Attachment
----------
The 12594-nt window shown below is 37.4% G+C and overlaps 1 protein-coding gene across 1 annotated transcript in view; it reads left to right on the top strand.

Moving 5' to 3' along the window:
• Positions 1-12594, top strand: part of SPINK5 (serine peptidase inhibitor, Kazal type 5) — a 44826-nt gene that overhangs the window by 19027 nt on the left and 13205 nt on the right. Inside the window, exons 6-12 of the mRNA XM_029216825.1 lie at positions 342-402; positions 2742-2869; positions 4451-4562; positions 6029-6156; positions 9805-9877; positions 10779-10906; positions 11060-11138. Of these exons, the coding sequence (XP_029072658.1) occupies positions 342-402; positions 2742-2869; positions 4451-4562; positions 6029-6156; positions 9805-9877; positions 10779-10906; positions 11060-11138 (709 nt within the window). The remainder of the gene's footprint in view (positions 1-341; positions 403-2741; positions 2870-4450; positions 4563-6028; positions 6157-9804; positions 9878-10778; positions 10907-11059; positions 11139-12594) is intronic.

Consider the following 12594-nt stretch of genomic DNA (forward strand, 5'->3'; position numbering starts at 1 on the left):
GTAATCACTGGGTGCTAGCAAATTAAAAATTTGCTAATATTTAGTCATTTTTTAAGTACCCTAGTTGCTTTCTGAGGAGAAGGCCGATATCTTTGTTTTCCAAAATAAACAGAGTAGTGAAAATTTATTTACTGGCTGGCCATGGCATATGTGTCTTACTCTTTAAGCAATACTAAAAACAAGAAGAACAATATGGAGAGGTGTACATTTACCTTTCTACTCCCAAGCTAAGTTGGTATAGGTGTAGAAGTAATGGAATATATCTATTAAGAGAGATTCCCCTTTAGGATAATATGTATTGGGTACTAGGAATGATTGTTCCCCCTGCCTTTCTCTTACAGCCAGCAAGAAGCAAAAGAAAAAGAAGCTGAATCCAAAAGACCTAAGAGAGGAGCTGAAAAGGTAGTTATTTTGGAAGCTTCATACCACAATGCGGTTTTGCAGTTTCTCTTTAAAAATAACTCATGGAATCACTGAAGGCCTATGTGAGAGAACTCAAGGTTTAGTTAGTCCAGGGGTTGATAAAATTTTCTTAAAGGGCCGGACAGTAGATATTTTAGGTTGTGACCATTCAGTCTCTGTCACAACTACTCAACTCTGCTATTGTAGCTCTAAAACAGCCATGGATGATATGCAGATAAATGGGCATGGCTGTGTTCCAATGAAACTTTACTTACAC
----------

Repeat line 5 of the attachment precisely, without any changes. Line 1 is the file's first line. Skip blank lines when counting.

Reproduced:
GTAATCACTGGGTGCTAGCAAATTAAAAATTTGCTAATATTTAGTCATTTTTTAAGTACCCTAGTTGCTTTCTGAGGAGAAGGCCGATATCTTTGTTTTCCAAAATAAACAGAGTAGTGAAAATTTATTTACTGGCTGGCCATGGCATATGTGTCTTACTCTTTAAGCAATACTAAAAACAAGAAGAACAATATGGAGAGGTGTACATTTACCTTTCTACTCCCAAGCTAAGTTGGTATAGGTGTAGAAGTAATGGAATATATCTATTAAGAGAGATTCCCCTTTAGGATAATATGTATTGGGTACTAGGAATGATTGTTCCCCCTGCCTTTCTCTTACAGCCAGCAAGAAGCAAAAGAAAAAGAAGCTGAATCCAAAAGACCTAAGAGAGGAGCTGAAAAGGTAGTTATTTTGGAAGCTTCATACCACAATGCGGTTTTGCAGTTTCTCTTTAAAAATAACTCATGGAATCACTGAAGGCCTATGTGAGAGAACTCAAGGTTTAGTTAGTCCAGGGGTTGATAAAATTTTCTTAAAGGGCCGGACAGTAGATATTTTAGGTTGTGACCATTCAGTCTCTGTCACAACTACTCAACTCTGCTATTGTAGCTCTAAAACAGCCATGGATGATATGCAGATAAATGGGCATGGCTGTGTTCCAATGAAACTTTACTTACAC